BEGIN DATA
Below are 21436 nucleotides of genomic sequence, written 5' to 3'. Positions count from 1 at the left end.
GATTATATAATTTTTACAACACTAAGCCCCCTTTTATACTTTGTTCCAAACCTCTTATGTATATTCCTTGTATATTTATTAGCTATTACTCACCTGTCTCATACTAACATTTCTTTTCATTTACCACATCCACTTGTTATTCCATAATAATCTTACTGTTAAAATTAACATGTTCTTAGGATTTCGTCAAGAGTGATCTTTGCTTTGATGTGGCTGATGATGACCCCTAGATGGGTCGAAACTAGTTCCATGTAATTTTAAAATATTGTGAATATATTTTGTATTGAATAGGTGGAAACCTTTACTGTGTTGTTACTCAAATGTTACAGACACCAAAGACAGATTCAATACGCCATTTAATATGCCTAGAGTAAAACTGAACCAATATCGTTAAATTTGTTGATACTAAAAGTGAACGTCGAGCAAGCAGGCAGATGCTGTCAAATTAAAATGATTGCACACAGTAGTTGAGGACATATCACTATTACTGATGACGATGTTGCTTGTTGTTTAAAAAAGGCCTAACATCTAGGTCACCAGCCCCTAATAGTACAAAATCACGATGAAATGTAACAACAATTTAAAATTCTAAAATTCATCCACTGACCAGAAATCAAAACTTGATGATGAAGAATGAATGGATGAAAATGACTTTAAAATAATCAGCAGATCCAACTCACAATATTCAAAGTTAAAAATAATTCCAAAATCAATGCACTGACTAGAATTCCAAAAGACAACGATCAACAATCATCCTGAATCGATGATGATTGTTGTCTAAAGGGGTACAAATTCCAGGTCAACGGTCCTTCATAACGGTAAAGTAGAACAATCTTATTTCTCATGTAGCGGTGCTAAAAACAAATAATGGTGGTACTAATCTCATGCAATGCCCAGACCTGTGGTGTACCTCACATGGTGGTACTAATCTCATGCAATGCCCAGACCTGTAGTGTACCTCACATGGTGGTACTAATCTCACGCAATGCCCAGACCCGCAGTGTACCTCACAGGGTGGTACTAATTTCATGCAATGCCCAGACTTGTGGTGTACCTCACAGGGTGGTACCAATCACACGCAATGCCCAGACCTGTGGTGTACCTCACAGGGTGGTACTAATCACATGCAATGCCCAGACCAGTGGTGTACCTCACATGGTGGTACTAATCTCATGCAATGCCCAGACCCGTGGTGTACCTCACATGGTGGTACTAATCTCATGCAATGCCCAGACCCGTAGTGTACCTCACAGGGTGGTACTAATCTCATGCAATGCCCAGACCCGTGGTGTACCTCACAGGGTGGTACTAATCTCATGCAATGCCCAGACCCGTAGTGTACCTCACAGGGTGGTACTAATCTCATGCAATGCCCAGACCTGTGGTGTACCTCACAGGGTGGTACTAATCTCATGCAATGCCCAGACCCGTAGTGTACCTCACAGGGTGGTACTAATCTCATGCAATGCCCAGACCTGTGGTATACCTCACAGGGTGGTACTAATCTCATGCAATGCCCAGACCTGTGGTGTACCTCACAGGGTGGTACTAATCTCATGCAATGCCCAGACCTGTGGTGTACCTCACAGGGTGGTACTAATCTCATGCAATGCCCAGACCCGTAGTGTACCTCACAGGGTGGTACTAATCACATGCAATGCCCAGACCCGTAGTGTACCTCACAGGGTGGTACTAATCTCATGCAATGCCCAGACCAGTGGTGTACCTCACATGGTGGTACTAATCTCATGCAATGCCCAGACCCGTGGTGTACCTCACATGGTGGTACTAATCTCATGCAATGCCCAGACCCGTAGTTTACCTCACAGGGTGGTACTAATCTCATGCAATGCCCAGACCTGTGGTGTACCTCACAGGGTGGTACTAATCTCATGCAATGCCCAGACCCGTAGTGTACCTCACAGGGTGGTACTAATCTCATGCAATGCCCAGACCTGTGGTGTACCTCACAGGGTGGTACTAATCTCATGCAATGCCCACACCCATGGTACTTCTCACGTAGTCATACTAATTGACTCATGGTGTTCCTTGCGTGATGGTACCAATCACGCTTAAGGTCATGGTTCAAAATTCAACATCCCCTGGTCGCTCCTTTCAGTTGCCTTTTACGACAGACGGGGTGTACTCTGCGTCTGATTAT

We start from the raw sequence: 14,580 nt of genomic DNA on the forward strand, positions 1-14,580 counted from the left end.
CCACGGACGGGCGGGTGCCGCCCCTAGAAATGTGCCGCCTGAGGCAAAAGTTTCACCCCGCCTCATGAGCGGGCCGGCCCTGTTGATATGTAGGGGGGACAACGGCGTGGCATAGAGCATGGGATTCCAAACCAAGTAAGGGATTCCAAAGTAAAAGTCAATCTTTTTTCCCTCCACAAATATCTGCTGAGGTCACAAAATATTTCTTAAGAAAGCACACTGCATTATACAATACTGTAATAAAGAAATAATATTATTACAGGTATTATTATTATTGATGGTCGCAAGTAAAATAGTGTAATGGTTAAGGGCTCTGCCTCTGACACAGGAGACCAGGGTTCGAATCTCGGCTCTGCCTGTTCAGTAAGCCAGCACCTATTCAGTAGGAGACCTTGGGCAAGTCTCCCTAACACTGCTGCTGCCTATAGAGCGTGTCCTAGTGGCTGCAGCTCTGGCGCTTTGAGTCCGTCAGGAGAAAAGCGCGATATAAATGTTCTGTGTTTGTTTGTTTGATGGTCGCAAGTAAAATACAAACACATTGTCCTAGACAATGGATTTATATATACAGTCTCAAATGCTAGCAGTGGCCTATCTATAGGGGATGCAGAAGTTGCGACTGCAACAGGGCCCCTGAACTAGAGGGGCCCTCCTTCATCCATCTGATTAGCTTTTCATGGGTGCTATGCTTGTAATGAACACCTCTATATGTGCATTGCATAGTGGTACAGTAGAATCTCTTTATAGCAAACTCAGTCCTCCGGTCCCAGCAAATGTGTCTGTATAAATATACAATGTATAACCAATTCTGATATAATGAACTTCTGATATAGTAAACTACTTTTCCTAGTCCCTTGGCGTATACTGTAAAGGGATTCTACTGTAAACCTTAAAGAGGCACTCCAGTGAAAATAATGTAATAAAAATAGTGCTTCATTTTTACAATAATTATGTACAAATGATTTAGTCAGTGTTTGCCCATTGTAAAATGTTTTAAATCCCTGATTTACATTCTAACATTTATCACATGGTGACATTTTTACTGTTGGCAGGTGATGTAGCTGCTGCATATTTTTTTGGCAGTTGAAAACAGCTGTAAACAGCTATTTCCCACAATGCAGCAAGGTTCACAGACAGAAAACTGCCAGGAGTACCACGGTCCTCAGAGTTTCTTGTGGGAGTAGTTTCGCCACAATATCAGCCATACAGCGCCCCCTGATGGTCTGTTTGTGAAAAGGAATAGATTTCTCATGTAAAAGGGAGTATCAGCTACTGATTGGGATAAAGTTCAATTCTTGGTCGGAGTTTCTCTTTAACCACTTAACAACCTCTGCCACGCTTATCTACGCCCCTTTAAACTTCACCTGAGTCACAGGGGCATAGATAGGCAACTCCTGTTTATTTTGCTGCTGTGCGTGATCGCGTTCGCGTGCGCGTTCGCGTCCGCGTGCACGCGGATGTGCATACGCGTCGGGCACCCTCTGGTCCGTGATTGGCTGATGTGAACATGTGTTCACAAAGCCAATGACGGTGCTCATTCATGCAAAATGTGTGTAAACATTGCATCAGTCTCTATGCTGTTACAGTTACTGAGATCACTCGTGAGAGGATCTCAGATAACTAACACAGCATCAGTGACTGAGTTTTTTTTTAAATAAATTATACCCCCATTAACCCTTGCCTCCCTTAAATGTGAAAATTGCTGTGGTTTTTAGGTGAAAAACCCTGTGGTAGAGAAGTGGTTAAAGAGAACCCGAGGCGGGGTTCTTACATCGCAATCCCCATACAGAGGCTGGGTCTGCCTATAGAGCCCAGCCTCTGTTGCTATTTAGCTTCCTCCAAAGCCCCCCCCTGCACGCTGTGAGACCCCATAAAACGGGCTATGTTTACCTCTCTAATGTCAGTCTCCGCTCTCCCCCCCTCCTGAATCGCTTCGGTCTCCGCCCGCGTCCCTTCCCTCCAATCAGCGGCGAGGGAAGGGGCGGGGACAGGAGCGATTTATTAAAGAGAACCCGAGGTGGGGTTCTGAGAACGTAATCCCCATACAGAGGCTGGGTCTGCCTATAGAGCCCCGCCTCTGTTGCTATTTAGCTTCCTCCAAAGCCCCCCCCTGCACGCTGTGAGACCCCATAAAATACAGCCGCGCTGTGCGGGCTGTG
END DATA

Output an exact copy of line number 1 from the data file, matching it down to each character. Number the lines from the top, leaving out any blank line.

Below are 21436 nucleotides of genomic sequence, written 5' to 3'. Positions count from 1 at the left end.